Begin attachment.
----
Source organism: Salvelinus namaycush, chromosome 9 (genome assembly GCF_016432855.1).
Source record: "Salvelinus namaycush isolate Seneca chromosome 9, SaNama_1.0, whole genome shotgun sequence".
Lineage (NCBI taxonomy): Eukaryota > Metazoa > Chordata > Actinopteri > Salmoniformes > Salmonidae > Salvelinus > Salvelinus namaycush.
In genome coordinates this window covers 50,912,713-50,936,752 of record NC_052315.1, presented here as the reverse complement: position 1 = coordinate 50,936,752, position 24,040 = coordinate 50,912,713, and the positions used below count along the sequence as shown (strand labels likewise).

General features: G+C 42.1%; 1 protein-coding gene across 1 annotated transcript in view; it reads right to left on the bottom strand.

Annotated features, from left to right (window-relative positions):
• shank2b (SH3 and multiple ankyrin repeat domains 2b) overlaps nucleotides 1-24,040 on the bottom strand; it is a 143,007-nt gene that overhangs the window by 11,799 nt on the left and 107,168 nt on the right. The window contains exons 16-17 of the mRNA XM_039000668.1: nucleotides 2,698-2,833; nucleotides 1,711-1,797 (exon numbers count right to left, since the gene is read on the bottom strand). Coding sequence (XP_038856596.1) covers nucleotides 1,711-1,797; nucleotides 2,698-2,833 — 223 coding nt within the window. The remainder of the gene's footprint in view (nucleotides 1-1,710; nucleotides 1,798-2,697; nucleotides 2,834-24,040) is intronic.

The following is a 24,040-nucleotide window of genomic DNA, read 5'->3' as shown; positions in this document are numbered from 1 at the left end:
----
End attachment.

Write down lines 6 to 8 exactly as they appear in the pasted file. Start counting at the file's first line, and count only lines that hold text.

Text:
Annotated features, from left to right (window-relative positions):
• shank2b (SH3 and multiple ankyrin repeat domains 2b) overlaps nucleotides 1-24,040 on the bottom strand; it is a 143,007-nt gene that overhangs the window by 11,799 nt on the left and 107,168 nt on the right. The window contains exons 16-17 of the mRNA XM_039000668.1: nucleotides 2,698-2,833; nucleotides 1,711-1,797 (exon numbers count right to left, since the gene is read on the bottom strand). Coding sequence (XP_038856596.1) covers nucleotides 1,711-1,797; nucleotides 2,698-2,833 — 223 coding nt within the window. The remainder of the gene's footprint in view (nucleotides 1-1,710; nucleotides 1,798-2,697; nucleotides 2,834-24,040) is intronic.

The following is a 24,040-nucleotide window of genomic DNA, read 5'->3' as shown; positions in this document are numbered from 1 at the left end: